What is the best way to circulate heat downward in a room with 14' ceilings where the heat ducts are at the top?


What is the best way to circulate heat downward in a room with 14' ceilings where the heat ducts are at the top?

Asked by Lindsey

I have a loft-style condominium with 14' ceilings and ducts at the top, as well as expensive electric heat. In the winter, at ceiling level the temperature will be 90 degrees whereas at ground level it will be 60 degrees, which causes my furnace to have to run continuously. The room is 35' x 18', and I currently have one ceiling fan at the rear that I can run in reverse. The front half cannot accommodate a standard ceiling fan in the middle, however, due to a hanging 8' x 8' loft bedroom that is open on the two wall sides. What would be the most effective way to circulate heat down and reduce my heating bills? Install several 12"-18" standard fans a few feet below ceiling height on the wall, then point them towards the ceiling? Install standard wall fans at ceiling height and point them downwards? Or install two miniature (24") ceiling fans on either side of the loft bedroom, and run them in reverse?

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graham swett's picture

Hi Lindsey --

Sounds like a great space!

From your description, I am picturing a ceiling that has everything exposed -- a very industrial look. If that is the case, you may not mind the appearance of a product called the Air Pear.

  • You'll see from the website that it is typically specified for more commercial applications, but sounds as though it would be an option if you are OK with the aesthetics.
  • The model 10 can be installed 12 to 18 ft from the floor and covers an area 35 feet in diameter.
  • Noise level is rated at 44 dbA, which is roughly equivalent to a quiet conversation. Electrical usage appears to be less than a typical ceiling fan.

So, assuming you are OK with the appearance and noise level, one Air Pear sounds like it will provide good results.

Pulling hot air off the ceiling

When we design homes with high ceilings we will frequently coordinate with the mechanical contractor to install return air registers high on the adjacent walls to "pull" the hot air off the ceiling and recirculate it back to the heating equipment, thus destratifying -- and, as you pointed out, saving the homeowner money.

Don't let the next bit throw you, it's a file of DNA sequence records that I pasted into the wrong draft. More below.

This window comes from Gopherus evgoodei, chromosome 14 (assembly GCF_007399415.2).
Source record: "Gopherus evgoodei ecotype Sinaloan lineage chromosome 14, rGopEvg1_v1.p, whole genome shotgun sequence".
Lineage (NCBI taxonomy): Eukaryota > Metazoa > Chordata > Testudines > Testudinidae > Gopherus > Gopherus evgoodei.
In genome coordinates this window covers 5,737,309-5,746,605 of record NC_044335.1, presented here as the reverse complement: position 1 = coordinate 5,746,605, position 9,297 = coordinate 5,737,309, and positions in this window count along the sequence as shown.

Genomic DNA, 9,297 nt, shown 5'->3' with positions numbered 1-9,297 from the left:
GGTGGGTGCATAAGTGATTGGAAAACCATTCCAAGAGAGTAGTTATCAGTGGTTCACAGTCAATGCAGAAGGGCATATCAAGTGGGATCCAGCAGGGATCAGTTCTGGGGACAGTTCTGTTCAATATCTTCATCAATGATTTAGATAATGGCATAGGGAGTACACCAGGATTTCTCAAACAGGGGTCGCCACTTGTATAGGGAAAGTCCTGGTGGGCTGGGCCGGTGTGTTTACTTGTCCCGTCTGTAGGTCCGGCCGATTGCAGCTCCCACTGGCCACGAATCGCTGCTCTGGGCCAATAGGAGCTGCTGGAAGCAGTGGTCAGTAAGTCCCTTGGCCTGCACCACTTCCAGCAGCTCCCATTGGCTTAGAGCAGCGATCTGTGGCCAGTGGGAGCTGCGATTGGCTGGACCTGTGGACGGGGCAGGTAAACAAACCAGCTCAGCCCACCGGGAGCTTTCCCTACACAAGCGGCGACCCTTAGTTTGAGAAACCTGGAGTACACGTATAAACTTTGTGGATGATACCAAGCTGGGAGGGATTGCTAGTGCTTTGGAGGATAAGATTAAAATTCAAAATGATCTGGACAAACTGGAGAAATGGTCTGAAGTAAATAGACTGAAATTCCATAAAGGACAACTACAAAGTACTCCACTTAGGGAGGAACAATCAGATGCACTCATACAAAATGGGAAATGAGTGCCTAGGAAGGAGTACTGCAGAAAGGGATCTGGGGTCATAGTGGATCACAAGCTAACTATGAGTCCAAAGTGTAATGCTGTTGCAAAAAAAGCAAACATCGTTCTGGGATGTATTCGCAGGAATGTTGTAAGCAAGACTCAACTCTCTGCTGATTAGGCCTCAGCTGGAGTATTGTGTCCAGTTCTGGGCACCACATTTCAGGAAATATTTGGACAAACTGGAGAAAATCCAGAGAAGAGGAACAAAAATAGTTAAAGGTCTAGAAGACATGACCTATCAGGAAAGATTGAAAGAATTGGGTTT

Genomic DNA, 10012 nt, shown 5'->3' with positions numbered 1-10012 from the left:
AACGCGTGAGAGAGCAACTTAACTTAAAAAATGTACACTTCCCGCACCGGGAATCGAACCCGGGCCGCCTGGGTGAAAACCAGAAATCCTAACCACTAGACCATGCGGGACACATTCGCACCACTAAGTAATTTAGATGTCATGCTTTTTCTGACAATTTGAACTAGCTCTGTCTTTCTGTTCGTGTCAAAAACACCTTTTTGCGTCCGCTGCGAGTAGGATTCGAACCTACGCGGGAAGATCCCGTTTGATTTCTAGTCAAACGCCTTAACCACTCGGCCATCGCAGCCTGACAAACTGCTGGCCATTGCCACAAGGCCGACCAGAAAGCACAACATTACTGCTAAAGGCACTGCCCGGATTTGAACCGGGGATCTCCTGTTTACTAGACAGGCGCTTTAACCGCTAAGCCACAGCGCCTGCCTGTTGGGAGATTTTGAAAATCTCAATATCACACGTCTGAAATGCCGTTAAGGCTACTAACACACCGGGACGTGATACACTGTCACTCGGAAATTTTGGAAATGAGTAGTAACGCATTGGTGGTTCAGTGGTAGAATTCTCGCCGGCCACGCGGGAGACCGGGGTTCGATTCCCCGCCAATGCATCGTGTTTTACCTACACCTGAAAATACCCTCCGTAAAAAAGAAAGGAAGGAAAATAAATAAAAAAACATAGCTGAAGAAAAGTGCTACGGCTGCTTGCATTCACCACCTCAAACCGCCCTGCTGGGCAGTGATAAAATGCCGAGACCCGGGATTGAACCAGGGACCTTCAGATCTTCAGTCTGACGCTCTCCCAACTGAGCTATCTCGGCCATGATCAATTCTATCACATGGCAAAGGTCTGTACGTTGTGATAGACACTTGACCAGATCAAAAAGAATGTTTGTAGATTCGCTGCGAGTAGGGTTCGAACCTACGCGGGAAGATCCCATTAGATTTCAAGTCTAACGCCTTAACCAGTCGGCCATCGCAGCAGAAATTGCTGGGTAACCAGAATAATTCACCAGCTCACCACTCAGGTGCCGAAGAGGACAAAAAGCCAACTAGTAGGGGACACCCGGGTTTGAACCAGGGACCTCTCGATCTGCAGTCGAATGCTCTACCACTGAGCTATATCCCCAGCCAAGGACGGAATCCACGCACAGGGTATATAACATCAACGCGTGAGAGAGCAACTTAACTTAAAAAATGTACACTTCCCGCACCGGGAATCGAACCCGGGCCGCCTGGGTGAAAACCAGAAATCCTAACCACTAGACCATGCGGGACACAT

• In your situation, with the supply registers being high, I would be concerned about trying this approach, as it would likely "short-circuit" the air flow.
  • It is interesting that the heating system was installed as you describe.

Relocate your supply registers

One other thought would be to work with a mechanical contractor and see if it would be possible to relocate your supply registers down at floor level and introduce high return air registers into the system as mentioned above.

This, however, is not an inexpensive solution.

Other cost effective ways to modify your system

The Air Pear is probably your best value from a first cost and operational cost standpoint. Appropriately placed quantities and sizes of standard ceiling fans is another most cost-effective option.

In any case, I think you would benefit from having a reputable heating/air conditioning contractor look at your space and determine if there are any simple cost-effective ways to modify your existing system for greater comfort and efficiency.

Hope this helps and gets you closer to finding a solution!

For more information:

Use GreenHomeGuide's Find a Pro directory to locate a green hvac contractor near you.

Read Kevin Holdridge's Q&A "How do you insulate a home with cathedral ceilings?"